At what point in writing a book should the critiquing stage come into play?

staceyjwarner said...

i always find it fascinating who hates and likes my work. most of the time the person who doesn't like my writing, i don't like theirs, our writing styles are just different...

i'm taking a class in january and looking forward to getting back in the saddle.

much love

Amy Tate said...

Oh yes! I love my new group. We've exchanged manuscripts twice, and I can already tell that these gals are going to take me to the next level. I've been working on revisions this afternoon from the comments they made. It's exciting to feel like things are moving forward.

Kaylie said...

I think critique groups are great. And if you can't handle critiques from your friends, how are you going to deal with critiques from agents, editors, reviewers, and readers later on? They don't care about being nice to you.

ElanaJ said...

I love that Seinfeld episode!! It's one of my faves.

And I do like getting bloodied up at crit group. It's so hard to see our work with fresh eyes -- real reader eyes -- when we've worked on it for so long.

And if you have good crit buddies, they usually point out what IS working as well as what isn't.

Melanie's Randomness said...

I recently joined a Writers group of about 7 people I've never met in my life. It's probably the best thing Ive ever done in my pseudo new writing career. I'm the youngest one but the ages are 24-at least 60. It's such a variety that we really get un-biased opinions. I know my mom will love anything I write but to have that outside opinion is just wonderful. I felt bad telling a guy in the group that his two character names where almost the EXACT same names as a book I had just read, but he was grateful I told him. He was like I had no idea. It was negative criticism but he needed it. We need that outside opinion.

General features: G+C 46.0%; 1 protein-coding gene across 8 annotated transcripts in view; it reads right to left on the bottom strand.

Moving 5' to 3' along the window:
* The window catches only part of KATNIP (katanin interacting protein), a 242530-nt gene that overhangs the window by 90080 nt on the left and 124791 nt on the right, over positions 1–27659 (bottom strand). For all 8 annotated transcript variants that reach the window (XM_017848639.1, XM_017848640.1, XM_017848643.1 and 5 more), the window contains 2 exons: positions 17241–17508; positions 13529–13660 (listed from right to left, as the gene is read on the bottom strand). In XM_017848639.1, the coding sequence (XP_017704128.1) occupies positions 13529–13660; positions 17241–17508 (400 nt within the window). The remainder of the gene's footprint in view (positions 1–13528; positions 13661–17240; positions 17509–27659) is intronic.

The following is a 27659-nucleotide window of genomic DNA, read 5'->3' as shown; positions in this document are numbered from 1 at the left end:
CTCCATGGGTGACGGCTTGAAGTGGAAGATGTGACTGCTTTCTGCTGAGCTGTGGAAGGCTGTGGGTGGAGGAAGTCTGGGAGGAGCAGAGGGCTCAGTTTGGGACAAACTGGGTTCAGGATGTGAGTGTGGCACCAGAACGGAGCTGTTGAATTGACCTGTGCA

I've never met you Mrs. Mills but I like your blog, you write so crisp & clean & to the point. It's refreshing & ever soo helpful. I'd miss ya if you stopped blogging.

Terri Tiffany said...

What I like about you is your blunt honesty as you blog:) You are never afraid to say how you feel even about critiquers. Abnd yes, I would really prefer someone honestly tell me what they like or don't like about my work. It's the only way I grow as a writer!

#167 Dad said...

Finding good readers is tough.I've had some bad experiences with writng classes and critique circles.

Need More Words said...

It hurts but then you give it a little time and look at it again and see that what you heard and read is to make your writing better.
Diane

Stephanie Thornton said...

I love that episode of Seinfeld! And you're entirely right- having writers critique my manuscript has been soooooooo helpful. It's wonderful to have cheerleaders and reader friends who can give you a boost and point out major issues, but having writers dissect your work is priceless.

Hmmm... Maybe Mastercard should make that into a commercial. :)

Happy New Year!

Just Joany said...

Can't we just accept the nice words and go ahead and get published? I like that scenario sooooo much better. :-)

Happy New Year! May all your shoes bring compliments and all your words be met with approval and publication.

~ Just Joany
Red Wagon Flights

Angie Muresan said...

I had joined an online class earlier in the year but didn't like it too much. I felt people weren't real in expressing their opinions, saying what they felt should be said, rather than what needed to be said. There were too many compliments.

Heather Sunseri said...

I am blessed to have the most awesome person ever be my first critiquer (is that a word?) of my writing. She has pointed out my weaknesses in a way that has contributed astronomically to increasing my strength as a writer. It was definitely the best thing I did for my writing in 2009. I love her! Wink. Wink!